Windows 8 Consumer Preview

I just installed the Windows 8 Consumer Preview.  Wow, what a difference from Windows 7.  The first thing you notice is that the initial screen is a graphic image with a clock on it (like a smart phone), and you have to swipe the screen upwards to move it out of the way to access the login screen (like a smart phone).  After logon, the new start menu is displayed, which is a full screen (or more) of large colored blocks, presumably to allow a smart phone user to hit them with their thumb.

You can see pretty clearly in the first ten seconds of the experience that Microsoft has now embraced the smart phone and the tablet.  It was inevitable with Android and Apple phones and tablets, especially cheap tablets, taking a bite out of the PC market.  Many people don't need a full-blown PC, especially when they're sitting on the couch.  They often just need and prefer a touch screen and an easy to use browser interface.  Does this spell the death of the PC?  Maybe not just yet, the PC seems to still have a place at work, for now.

By default, the items on the start menu include features presented to you by online services from Microsoft, such as Bing maps, SkyDrive cloud storage.  What's really striking is how they prompt you to use your Windows Live ID as your default Windows ID (in fact you need a Live ID to download the preview).  Once you've logged on with your Live ID, your identity is used to access these various Microsoft online services.  This is very similar to the way Kindle and Nook tablets loop you into their back-end services.

Now let me state that I don't see this as necessarily bad behavior, it's the natural progression of the industry, as the client becomes more of a generic consumer of web services, more and more of the functionality of the client is stored out in the cloud.  The providers of the hardware and the OS also provide some of the back-end services for mail, search, apps, data feeds, etc.  Those back-end services, the features they provide, your perception of the impact to your personal privacy, become part of the decision making process when you choose a tablet or a phone.  Who do you want your mortal soul plugged into, Apple, Google, or Microsoft?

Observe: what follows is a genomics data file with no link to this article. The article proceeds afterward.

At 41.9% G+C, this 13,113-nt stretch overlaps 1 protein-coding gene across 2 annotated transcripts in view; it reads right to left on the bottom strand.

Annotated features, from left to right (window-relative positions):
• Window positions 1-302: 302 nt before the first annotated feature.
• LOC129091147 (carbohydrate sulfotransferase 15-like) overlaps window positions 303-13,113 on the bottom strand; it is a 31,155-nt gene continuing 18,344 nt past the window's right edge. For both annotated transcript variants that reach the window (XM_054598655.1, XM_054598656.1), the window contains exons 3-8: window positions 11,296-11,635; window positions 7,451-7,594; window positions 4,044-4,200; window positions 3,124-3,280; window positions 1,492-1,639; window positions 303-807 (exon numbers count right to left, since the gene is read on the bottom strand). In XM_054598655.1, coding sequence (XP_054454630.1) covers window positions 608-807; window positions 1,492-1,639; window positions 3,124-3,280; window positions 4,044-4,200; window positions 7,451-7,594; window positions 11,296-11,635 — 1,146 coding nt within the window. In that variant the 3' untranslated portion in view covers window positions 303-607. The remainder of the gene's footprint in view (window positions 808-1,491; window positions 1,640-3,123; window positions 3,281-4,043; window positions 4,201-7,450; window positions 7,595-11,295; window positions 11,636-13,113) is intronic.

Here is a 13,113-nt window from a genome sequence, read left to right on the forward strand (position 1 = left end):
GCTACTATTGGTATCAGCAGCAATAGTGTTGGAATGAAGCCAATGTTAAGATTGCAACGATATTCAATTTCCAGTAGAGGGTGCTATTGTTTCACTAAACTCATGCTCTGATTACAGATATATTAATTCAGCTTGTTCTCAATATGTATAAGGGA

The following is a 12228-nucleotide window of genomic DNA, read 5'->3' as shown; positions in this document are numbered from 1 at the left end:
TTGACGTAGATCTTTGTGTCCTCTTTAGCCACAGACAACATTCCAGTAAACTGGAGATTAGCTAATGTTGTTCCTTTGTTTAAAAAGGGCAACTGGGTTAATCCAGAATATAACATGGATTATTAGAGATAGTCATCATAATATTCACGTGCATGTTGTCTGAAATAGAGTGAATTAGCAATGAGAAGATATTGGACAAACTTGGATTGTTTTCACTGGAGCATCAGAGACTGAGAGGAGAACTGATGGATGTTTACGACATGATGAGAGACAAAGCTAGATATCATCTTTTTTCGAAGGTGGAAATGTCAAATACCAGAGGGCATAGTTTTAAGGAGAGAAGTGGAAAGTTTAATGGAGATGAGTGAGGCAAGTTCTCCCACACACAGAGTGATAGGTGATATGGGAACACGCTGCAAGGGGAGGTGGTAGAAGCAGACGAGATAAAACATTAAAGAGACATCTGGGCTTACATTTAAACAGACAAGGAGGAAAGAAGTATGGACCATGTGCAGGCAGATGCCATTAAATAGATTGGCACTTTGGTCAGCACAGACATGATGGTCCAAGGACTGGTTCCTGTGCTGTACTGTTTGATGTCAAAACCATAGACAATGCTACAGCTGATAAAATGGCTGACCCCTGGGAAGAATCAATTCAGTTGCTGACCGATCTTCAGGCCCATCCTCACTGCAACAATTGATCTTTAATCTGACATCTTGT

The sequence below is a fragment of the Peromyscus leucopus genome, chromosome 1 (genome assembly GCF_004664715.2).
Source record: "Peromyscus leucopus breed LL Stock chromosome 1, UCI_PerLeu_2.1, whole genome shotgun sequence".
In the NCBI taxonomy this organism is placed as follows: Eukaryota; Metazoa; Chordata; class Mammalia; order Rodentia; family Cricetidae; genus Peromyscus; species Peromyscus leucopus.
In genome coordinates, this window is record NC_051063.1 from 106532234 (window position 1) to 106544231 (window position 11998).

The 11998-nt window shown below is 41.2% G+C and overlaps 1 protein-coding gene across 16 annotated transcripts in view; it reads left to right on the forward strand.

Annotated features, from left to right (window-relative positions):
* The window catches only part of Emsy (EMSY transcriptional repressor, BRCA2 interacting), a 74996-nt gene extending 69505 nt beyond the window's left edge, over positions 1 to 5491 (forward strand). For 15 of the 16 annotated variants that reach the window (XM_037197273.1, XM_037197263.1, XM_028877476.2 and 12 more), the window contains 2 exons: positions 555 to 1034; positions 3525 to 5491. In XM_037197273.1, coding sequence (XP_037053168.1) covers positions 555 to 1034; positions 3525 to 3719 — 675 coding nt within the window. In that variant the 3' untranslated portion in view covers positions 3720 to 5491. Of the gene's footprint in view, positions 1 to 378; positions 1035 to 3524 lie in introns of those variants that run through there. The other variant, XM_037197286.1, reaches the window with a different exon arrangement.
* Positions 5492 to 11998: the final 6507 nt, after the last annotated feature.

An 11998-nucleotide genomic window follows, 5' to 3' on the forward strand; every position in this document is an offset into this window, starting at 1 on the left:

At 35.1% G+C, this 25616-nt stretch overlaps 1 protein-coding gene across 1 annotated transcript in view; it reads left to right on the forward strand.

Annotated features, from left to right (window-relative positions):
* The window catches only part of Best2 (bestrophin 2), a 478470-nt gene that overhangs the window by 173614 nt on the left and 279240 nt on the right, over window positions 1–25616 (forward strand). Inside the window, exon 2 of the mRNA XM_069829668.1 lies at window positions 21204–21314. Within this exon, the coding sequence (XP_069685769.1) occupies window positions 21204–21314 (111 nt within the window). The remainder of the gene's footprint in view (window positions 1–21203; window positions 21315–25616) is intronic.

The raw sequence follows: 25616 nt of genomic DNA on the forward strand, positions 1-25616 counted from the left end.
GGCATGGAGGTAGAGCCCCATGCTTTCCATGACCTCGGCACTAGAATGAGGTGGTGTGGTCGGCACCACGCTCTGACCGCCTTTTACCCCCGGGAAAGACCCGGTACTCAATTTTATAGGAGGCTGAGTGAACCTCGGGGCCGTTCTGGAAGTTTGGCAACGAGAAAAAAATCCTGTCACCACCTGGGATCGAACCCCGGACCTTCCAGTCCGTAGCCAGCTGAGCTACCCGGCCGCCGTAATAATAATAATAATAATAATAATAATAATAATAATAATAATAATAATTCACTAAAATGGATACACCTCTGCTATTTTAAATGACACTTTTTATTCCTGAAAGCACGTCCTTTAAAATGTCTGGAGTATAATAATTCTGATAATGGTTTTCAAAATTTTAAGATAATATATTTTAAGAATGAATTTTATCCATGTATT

Of course it's not about the big three stealing your identity, it's about who's getting your $1.99 when you buy a song, an eBook or an app, and who you pay for a featured spot in the search results.  The days when companies made big bucks when you bought a PC and an operating system are soon coming to an end.  The era of cheap tablets and the free OS are coming into bloom.   The money will be made in the services and data you consume over the web.

Back to the interface, OK, you click (or press your giant green Shrek thumb) on a start menu item, and an app launches.  How do you this app?  There don't appear to be any window controls.  There are some hot spots in the corners of the screen however.  If you touch the bottom left corner of the screen, you can access the start menu.  If you touch the top left, a window list appears.  With the list visible, you can right-click and close windows.  If you touch the top or bottom right corners, a global menu appears that lets you access various windows settings and devices.  On the start menu, if you right click anywhere on the background, and click All-Apps, you can see the built-in apps that come with Windows.

Do I like the interface?  Of course not, but then I always put up some resistance to big changes in the interface.  I hated Gnome 3 for a few months, now I love it.  I expect the same from Windows 8.  It will take a little while to get used to.  At first, it seems like you can't figure out how to do anything.  Eventually you figure out how to work the darn thing and it becomes second nature.  Who's thumb interface will feel the most natural?  Time will tell.  In the mean time, I'm due for a new smart phone, and I'm getting an iPhone.

You can download the Windows 8 Consumer Preview in 32 or 64 bit in various languages at


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